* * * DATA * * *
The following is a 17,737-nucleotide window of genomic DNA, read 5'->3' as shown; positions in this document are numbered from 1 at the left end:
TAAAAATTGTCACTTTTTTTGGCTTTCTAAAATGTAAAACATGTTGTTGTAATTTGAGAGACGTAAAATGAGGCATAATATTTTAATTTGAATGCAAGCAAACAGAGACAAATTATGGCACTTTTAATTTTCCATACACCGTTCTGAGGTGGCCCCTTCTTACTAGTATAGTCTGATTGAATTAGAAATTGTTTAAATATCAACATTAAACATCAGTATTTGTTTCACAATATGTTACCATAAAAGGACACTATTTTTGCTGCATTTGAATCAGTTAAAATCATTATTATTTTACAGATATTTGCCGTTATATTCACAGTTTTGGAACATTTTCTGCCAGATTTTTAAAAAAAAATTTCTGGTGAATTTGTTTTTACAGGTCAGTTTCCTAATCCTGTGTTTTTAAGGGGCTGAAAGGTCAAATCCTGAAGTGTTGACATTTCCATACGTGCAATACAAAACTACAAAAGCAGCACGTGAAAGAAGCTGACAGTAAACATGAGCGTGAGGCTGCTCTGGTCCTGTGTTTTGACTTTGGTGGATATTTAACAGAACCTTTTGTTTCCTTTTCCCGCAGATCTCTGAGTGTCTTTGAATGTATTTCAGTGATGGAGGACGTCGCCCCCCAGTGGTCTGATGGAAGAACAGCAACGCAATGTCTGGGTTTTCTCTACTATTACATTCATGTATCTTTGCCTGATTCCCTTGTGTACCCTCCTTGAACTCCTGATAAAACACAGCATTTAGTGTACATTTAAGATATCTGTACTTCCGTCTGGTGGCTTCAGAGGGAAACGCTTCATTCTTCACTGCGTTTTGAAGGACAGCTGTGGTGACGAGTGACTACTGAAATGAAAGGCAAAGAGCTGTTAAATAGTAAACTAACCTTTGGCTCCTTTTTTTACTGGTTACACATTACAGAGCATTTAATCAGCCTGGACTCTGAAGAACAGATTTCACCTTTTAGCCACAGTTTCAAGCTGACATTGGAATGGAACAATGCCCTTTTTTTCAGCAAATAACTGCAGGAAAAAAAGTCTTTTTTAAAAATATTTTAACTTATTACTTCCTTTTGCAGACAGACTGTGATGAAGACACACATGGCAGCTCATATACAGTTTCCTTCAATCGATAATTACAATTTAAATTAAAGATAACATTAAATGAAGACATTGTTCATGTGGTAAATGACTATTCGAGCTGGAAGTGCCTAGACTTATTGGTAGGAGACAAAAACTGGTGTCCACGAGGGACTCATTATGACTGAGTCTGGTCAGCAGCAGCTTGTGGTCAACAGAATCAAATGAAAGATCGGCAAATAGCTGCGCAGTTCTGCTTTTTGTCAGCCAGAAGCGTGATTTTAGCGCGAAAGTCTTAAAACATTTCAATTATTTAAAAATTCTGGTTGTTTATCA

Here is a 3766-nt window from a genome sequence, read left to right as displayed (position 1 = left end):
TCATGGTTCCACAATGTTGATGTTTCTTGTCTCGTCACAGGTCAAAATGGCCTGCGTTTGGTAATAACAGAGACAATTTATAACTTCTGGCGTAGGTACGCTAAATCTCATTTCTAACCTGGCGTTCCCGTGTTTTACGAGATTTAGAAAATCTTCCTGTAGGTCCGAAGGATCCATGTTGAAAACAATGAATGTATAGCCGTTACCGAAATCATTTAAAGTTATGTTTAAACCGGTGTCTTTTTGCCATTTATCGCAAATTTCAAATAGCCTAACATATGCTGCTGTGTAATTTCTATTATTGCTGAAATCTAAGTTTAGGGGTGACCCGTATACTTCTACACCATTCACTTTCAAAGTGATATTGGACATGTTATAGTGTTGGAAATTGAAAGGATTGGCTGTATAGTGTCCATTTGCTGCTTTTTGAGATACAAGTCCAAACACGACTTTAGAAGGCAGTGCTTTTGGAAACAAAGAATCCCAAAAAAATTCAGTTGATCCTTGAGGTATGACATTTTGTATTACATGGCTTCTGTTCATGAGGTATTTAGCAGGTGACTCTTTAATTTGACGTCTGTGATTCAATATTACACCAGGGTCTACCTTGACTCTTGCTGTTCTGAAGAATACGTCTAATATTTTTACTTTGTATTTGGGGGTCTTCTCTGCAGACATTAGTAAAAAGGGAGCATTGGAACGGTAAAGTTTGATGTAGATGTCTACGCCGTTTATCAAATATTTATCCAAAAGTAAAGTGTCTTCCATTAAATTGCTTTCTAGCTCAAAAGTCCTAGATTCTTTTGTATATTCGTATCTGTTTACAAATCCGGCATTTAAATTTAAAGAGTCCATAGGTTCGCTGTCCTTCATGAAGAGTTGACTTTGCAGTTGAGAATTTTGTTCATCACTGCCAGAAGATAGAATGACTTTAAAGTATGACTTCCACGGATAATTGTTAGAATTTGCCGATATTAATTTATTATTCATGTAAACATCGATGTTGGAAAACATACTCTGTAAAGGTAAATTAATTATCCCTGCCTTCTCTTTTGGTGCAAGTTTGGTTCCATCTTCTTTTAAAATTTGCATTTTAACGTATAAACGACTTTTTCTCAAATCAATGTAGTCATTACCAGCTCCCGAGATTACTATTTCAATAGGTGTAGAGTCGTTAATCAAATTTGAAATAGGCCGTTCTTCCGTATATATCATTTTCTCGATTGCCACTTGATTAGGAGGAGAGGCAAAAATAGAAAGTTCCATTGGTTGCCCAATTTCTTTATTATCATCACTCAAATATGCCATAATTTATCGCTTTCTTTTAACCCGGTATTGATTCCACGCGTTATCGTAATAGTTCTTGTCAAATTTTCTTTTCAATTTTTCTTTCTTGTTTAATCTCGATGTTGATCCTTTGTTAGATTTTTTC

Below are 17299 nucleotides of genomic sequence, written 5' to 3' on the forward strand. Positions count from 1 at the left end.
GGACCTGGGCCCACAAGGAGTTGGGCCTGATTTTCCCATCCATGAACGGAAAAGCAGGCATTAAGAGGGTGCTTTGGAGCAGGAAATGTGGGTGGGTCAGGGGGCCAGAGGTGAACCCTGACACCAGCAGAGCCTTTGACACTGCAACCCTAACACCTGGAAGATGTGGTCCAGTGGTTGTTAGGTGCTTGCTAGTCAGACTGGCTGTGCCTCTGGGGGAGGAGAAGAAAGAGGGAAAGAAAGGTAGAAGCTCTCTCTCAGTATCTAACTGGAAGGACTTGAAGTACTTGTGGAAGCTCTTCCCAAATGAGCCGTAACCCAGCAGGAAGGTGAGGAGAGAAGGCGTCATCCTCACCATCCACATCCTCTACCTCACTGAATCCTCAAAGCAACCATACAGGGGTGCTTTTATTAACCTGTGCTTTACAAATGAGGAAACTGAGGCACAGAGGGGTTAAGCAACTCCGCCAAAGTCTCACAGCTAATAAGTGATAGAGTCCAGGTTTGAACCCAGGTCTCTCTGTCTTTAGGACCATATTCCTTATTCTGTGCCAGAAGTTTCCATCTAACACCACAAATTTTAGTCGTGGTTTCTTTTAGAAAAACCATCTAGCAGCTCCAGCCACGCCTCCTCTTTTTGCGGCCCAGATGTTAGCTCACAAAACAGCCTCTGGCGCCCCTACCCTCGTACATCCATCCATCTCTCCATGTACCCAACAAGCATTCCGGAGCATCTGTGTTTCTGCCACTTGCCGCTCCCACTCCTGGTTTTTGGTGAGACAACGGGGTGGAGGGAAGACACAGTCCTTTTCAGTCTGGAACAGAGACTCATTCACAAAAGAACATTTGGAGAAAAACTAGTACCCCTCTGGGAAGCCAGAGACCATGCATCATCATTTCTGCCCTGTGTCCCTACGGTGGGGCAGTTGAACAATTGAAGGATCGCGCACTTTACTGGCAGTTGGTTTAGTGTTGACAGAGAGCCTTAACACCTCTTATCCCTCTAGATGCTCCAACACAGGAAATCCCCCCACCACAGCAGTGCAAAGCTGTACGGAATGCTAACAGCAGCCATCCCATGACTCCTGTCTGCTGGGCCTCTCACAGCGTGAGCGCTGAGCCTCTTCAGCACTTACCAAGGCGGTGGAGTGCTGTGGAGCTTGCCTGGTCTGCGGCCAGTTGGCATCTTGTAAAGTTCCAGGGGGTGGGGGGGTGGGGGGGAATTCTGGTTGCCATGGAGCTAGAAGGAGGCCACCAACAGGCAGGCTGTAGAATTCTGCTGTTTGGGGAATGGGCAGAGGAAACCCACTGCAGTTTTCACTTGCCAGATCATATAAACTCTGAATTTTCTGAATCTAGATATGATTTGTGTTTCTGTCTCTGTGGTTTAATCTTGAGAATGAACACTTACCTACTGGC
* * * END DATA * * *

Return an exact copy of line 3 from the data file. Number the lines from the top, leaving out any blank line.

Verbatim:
Here is a 3766-nt window from a genome sequence, read left to right as displayed (position 1 = left end):